we have a couple of compost pits that has produced wonderful compost, plus we have a neighbor that gives us all the horse manure we want...so our raised beds are a mixture of the adobe soil, manure and compost...works pretty well for us...we want to expand our garden production and that is why we are interested in the hoop houses...can't wait to read more about it!

Comment by Lambykins on Nov 27th, 2011 at 10:33am 0 Likes

Wild Squirrel, some places in Texas are like that...in Beaumont (where I used to live) anything and everything will grow. Unfortunately, that meant the weeds were huge, too! Thanks for the tip about the off the shelf poly!
Ann is right about the soil here. If I lived closer to the river (Rio Grande), my garden would probably do well. The soil a scant 10 miles away---by the river---is amazingly fertile. But I am where it it is absolutely desert.

Comment by Ann Martin on Nov 27th, 2011 at 10:50am 0 Likes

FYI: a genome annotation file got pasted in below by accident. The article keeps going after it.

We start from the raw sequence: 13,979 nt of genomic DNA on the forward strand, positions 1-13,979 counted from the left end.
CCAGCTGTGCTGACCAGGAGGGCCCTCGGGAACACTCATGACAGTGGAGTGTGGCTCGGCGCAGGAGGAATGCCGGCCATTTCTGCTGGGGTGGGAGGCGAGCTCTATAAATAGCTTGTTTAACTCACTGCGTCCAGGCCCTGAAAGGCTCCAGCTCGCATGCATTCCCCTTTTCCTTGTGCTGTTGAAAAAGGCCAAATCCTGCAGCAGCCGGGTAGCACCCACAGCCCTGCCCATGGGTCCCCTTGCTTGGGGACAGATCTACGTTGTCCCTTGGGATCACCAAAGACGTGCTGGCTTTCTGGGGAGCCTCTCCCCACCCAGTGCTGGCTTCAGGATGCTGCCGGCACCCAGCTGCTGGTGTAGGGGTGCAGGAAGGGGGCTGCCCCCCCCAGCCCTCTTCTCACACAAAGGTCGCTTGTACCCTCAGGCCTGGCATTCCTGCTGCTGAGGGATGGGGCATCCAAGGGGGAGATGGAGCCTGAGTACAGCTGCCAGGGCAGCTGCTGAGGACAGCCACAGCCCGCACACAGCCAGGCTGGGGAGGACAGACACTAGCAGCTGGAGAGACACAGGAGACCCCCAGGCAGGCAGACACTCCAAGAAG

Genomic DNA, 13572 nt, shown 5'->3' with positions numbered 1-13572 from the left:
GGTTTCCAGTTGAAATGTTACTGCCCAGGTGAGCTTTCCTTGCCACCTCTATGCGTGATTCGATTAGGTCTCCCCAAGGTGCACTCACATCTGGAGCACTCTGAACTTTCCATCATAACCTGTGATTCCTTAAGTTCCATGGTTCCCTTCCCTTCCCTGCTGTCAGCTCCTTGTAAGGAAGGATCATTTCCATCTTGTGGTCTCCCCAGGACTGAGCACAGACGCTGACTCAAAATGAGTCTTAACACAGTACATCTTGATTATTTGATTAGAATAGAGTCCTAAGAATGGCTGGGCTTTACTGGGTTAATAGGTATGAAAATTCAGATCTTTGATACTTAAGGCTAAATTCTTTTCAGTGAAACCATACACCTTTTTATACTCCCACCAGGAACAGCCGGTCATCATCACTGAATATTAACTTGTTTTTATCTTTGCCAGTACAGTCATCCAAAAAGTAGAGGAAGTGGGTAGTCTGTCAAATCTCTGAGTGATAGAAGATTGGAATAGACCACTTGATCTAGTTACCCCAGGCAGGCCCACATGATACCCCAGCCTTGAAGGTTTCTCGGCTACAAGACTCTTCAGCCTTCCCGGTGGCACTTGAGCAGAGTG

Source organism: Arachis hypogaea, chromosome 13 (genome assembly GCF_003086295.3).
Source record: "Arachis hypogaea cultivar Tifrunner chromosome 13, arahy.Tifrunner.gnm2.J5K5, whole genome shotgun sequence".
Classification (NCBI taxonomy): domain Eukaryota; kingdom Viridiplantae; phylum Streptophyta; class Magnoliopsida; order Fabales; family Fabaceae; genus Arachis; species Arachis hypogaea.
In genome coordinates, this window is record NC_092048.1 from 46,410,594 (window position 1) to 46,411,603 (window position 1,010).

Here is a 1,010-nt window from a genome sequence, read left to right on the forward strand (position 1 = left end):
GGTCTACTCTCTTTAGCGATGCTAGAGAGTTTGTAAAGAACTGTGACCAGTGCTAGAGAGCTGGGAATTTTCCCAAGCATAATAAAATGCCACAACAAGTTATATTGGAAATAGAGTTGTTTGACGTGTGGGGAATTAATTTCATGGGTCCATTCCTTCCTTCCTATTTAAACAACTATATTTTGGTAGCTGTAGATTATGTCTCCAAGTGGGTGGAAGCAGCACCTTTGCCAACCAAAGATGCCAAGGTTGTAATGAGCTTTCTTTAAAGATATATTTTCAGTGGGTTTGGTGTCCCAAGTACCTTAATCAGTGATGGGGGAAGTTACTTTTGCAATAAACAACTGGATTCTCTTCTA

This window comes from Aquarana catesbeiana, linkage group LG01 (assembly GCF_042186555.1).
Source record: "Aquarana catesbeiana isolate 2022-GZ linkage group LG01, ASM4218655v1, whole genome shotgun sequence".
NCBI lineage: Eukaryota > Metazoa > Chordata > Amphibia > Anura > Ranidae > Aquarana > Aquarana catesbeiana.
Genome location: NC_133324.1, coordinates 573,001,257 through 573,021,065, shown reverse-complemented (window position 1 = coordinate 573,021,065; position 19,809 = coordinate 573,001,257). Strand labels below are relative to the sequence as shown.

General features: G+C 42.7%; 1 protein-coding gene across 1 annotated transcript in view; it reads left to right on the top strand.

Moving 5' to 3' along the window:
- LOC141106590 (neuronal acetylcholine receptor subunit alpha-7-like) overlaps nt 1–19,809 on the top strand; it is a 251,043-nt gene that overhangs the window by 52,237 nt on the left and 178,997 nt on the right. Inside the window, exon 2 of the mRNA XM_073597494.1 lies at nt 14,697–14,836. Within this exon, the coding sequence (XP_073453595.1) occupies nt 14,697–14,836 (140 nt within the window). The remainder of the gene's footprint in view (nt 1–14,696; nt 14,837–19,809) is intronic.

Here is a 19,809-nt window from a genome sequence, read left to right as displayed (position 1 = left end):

@ wild squirrel...i lived in texas (snyder and abilene ) for a number of years before moving to new mexico...i can tell you i never had any success with cheerios!!!..lol!!!...maybe if i had been more in south or east texas, it would have worked!!!

i also want to thank you for the off the shelf poly tip...that had been my plan, but, now i know better...told the hubby and he said he already knew that!?!...guess we need to work on the communication skills, huh?!!! lol

Comment by hapy4now on Nov 27th, 2011 at 1:08pm 0 Likes

I worked for a feller when I was a teenager that used hoop houses for his waterbed tobacco plants. After several failures in keeping the plastic in place we built baseboards all the way around then wrapped the plastic around Another board and nailed every foot. It might have been over kill but it lasted till he quit raising tobacco.